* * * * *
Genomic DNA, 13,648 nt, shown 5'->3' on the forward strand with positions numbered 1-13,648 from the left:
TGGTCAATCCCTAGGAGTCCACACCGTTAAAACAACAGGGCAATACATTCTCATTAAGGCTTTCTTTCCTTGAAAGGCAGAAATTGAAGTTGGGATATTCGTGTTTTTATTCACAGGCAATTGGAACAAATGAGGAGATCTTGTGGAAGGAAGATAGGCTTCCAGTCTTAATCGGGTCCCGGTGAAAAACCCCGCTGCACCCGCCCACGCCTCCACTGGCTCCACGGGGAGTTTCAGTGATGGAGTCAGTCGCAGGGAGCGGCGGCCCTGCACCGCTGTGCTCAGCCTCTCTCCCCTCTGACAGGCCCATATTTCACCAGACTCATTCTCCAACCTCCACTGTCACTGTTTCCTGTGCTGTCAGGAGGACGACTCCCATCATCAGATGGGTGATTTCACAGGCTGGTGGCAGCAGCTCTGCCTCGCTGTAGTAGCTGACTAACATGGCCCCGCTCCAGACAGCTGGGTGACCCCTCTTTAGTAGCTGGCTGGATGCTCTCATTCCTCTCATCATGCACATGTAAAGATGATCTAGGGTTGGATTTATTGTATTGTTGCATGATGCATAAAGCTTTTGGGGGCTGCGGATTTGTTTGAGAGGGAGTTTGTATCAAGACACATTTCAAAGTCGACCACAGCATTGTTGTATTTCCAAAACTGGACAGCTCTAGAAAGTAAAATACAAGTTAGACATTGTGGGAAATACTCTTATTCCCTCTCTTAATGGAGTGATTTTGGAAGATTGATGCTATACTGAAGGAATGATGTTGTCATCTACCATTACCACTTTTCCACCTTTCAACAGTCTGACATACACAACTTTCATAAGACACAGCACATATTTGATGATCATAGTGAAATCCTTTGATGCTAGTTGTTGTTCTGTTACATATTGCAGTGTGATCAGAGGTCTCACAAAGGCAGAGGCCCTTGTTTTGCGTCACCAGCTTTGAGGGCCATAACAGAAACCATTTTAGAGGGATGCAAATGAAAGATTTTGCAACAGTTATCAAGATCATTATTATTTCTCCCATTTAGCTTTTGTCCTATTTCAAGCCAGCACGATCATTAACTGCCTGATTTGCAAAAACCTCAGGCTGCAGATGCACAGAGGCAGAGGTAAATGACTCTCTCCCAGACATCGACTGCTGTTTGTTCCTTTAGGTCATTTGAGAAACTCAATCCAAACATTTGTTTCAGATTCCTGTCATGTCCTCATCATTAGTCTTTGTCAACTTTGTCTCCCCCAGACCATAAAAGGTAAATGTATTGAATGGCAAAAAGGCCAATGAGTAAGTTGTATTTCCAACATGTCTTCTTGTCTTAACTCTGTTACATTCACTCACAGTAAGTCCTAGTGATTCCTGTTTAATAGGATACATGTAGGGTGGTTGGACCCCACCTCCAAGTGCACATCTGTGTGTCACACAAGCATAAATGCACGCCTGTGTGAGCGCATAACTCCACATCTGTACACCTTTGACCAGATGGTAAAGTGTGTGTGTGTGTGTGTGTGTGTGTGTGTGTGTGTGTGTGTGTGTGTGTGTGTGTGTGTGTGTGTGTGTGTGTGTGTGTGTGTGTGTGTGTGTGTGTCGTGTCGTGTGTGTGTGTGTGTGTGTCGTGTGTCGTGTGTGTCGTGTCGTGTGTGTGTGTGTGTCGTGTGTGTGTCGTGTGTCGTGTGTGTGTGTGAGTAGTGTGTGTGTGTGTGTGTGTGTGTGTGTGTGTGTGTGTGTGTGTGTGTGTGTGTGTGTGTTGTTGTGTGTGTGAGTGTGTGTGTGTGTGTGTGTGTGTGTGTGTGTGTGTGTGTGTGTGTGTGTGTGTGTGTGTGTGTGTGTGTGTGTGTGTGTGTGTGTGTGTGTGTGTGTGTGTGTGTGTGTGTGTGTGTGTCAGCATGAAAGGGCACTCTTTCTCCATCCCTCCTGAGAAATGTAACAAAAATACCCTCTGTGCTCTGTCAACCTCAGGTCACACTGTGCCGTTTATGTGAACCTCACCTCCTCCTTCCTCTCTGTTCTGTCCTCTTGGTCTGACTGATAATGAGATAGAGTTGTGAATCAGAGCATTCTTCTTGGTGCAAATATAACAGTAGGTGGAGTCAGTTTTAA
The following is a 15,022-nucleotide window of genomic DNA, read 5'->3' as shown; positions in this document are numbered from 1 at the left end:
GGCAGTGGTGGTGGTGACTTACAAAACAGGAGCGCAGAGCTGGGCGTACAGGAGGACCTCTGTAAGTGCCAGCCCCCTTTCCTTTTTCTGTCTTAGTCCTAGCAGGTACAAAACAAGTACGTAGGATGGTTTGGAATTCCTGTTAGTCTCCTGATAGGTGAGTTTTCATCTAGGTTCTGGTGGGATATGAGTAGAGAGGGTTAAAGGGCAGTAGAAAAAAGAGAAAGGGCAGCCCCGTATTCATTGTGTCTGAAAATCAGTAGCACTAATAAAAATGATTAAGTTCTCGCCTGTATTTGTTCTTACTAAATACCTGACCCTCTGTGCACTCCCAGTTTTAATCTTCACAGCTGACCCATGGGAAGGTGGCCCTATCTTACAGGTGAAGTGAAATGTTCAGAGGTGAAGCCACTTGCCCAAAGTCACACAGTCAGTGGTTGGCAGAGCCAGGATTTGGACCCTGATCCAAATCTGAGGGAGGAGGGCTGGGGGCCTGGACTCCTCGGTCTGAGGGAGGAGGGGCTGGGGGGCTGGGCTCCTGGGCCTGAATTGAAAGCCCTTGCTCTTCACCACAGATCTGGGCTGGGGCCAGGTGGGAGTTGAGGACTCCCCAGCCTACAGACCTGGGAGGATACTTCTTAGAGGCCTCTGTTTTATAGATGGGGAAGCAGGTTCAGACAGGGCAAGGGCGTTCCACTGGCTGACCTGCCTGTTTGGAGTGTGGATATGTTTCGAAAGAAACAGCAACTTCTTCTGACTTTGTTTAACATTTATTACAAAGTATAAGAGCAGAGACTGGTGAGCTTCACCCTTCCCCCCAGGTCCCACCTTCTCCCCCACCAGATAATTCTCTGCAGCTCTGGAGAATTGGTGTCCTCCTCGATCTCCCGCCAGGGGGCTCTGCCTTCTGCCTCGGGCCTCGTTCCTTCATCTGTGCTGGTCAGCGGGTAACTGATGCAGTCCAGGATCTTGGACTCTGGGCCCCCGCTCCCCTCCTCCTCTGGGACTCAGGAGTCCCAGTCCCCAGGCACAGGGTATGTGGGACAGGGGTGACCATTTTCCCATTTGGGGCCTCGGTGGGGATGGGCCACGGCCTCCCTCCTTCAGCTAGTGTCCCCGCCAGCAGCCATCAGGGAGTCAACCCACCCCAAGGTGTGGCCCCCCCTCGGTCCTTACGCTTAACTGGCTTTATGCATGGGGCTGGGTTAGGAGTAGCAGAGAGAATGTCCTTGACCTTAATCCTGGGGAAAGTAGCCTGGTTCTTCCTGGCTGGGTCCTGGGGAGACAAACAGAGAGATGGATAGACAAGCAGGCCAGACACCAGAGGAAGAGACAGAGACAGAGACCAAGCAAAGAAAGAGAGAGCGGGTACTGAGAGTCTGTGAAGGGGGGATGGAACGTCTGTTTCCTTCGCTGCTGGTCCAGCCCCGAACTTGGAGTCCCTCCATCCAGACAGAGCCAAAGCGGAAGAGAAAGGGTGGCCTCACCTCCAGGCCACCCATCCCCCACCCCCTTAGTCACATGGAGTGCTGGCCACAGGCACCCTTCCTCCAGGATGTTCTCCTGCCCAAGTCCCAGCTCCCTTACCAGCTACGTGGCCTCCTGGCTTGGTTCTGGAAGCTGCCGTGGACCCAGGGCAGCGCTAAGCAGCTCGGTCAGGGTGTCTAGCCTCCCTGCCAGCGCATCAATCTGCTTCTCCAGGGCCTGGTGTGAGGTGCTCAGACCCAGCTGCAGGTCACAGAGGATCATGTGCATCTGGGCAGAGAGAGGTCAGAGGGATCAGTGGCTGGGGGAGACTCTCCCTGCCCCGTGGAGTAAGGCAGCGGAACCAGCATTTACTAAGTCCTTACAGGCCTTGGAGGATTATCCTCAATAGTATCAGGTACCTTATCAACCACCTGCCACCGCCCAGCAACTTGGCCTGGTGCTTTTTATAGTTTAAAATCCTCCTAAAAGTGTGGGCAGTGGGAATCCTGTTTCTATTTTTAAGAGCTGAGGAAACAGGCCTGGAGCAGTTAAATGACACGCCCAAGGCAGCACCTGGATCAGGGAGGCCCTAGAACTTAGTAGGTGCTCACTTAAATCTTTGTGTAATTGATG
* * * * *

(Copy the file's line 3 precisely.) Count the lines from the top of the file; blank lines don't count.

The following is a 15,022-nucleotide window of genomic DNA, read 5'->3' as shown; positions in this document are numbered from 1 at the left end: